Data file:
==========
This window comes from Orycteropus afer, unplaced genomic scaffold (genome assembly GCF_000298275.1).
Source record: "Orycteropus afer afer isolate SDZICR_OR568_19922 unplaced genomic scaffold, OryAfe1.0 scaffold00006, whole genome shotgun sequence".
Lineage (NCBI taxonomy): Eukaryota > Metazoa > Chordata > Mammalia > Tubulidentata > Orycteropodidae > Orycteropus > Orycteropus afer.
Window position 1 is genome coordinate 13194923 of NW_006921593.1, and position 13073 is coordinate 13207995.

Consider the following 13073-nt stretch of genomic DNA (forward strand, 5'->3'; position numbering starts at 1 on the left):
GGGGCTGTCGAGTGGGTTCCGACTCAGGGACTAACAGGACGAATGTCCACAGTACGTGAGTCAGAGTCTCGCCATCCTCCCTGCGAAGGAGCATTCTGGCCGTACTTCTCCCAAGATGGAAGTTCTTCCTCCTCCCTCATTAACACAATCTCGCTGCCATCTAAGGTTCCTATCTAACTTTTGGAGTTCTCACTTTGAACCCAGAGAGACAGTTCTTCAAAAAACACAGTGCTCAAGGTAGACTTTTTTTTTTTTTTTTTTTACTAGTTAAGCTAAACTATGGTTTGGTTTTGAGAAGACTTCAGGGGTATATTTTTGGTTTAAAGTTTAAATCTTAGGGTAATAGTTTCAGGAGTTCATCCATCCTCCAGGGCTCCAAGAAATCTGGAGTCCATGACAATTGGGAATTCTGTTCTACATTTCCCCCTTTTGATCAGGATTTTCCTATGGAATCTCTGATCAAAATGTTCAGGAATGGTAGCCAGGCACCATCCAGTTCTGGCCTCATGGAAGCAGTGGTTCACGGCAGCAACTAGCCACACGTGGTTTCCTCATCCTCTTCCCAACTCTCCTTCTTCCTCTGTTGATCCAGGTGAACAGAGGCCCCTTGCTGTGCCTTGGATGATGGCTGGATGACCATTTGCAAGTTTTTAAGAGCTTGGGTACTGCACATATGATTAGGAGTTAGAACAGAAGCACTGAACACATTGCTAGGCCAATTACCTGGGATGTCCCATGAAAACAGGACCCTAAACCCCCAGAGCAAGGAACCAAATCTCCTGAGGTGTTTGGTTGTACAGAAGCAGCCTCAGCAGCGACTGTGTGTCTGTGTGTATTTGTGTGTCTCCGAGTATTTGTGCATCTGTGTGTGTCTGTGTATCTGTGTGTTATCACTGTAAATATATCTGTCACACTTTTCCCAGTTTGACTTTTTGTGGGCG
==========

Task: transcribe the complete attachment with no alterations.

This window comes from Orycteropus afer, unplaced genomic scaffold (genome assembly GCF_000298275.1).
Source record: "Orycteropus afer afer isolate SDZICR_OR568_19922 unplaced genomic scaffold, OryAfe1.0 scaffold00006, whole genome shotgun sequence".
Lineage (NCBI taxonomy): Eukaryota > Metazoa > Chordata > Mammalia > Tubulidentata > Orycteropodidae > Orycteropus > Orycteropus afer.
Window position 1 is genome coordinate 13194923 of NW_006921593.1, and position 13073 is coordinate 13207995.

Consider the following 13073-nt stretch of genomic DNA (forward strand, 5'->3'; position numbering starts at 1 on the left):
GGGGCTGTCGAGTGGGTTCCGACTCAGGGACTAACAGGACGAATGTCCACAGTACGTGAGTCAGAGTCTCGCCATCCTCCCTGCGAAGGAGCATTCTGGCCGTACTTCTCCCAAGATGGAAGTTCTTCCTCCTCCCTCATTAACACAATCTCGCTGCCATCTAAGGTTCCTATCTAACTTTTGGAGTTCTCACTTTGAACCCAGAGAGACAGTTCTTCAAAAAACACAGTGCTCAAGGTAGACTTTTTTTTTTTTTTTTTTTACTAGTTAAGCTAAACTATGGTTTGGTTTTGAGAAGACTTCAGGGGTATATTTTTGGTTTAAAGTTTAAATCTTAGGGTAATAGTTTCAGGAGTTCATCCATCCTCCAGGGCTCCAAGAAATCTGGAGTCCATGACAATTGGGAATTCTGTTCTACATTTCCCCCTTTTGATCAGGATTTTCCTATGGAATCTCTGATCAAAATGTTCAGGAATGGTAGCCAGGCACCATCCAGTTCTGGCCTCATGGAAGCAGTGGTTCACGGCAGCAACTAGCCACACGTGGTTTCCTCATCCTCTTCCCAACTCTCCTTCTTCCTCTGTTGATCCAGGTGAACAGAGGCCCCTTGCTGTGCCTTGGATGATGGCTGGATGACCATTTGCAAGTTTTTAAGAGCTTGGGTACTGCACATATGATTAGGAGTTAGAACAGAAGCACTGAACACATTGCTAGGCCAATTACCTGGGATGTCCCATGAAAACAGGACCCTAAACCCCCAGAGCAAGGAACCAAATCTCCTGAGGTGTTTGGTTGTACAGAAGCAGCCTCAGCAGCGACTGTGTGTCTGTGTGTATTTGTGTGTCTCCGAGTATTTGTGCATCTGTGTGTGTCTGTGTATCTGTGTGTTATCACTGTAAATATATCTGTCACACTTTTCCCAGTTTGACTTTTTGTGGGCG